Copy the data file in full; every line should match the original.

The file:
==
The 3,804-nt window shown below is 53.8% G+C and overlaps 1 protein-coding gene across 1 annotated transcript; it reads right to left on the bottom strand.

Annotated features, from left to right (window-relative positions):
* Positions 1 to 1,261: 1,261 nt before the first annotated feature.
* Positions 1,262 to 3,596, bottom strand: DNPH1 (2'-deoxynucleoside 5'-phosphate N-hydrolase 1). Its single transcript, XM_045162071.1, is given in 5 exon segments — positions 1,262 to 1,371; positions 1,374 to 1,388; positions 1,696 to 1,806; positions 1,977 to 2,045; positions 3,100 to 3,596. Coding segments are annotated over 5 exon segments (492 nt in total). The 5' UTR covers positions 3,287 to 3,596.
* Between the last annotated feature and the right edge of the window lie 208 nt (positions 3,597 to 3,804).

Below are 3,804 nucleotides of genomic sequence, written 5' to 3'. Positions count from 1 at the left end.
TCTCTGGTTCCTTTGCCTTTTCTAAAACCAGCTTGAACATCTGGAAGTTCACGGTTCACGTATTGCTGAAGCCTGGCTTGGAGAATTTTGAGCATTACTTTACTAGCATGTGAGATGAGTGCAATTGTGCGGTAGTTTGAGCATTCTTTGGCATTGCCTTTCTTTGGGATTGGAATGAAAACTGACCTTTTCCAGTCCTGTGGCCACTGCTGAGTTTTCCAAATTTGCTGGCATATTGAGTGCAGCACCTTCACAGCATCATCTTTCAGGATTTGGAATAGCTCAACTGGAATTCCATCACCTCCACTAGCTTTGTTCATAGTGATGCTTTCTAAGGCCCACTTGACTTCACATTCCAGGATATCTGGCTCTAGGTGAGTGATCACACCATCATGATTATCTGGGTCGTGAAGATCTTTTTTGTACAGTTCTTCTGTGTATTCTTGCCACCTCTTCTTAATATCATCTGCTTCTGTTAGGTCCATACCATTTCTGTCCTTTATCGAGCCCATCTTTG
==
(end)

The 3,804-nt window shown below is 53.8% G+C and overlaps 1 protein-coding gene across 1 annotated transcript; it reads right to left on the bottom strand.

Annotated features, from left to right (window-relative positions):
* Positions 1 to 1,261: 1,261 nt before the first annotated feature.
* Positions 1,262 to 3,596, bottom strand: DNPH1 (2'-deoxynucleoside 5'-phosphate N-hydrolase 1). Its single transcript, XM_045162071.1, is given in 5 exon segments — positions 1,262 to 1,371; positions 1,374 to 1,388; positions 1,696 to 1,806; positions 1,977 to 2,045; positions 3,100 to 3,596. Coding segments are annotated over 5 exon segments (492 nt in total). The 5' UTR covers positions 3,287 to 3,596.
* Between the last annotated feature and the right edge of the window lie 208 nt (positions 3,597 to 3,804).

Below are 3,804 nucleotides of genomic sequence, written 5' to 3'. Positions count from 1 at the left end.
TCTCTGGTTCCTTTGCCTTTTCTAAAACCAGCTTGAACATCTGGAAGTTCACGGTTCACGTATTGCTGAAGCCTGGCTTGGAGAATTTTGAGCATTACTTTACTAGCATGTGAGATGAGTGCAATTGTGCGGTAGTTTGAGCATTCTTTGGCATTGCCTTTCTTTGGGATTGGAATGAAAACTGACCTTTTCCAGTCCTGTGGCCACTGCTGAGTTTTCCAAATTTGCTGGCATATTGAGTGCAGCACCTTCACAGCATCATCTTTCAGGATTTGGAATAGCTCAACTGGAATTCCATCACCTCCACTAGCTTTGTTCATAGTGATGCTTTCTAAGGCCCACTTGACTTCACATTCCAGGATATCTGGCTCTAGGTGAGTGATCACACCATCATGATTATCTGGGTCGTGAAGATCTTTTTTGTACAGTTCTTCTGTGTATTCTTGCCACCTCTTCTTAATATCATCTGCTTCTGTTAGGTCCATACCATTTCTGTCCTTTATCGAGCCCATCTTTG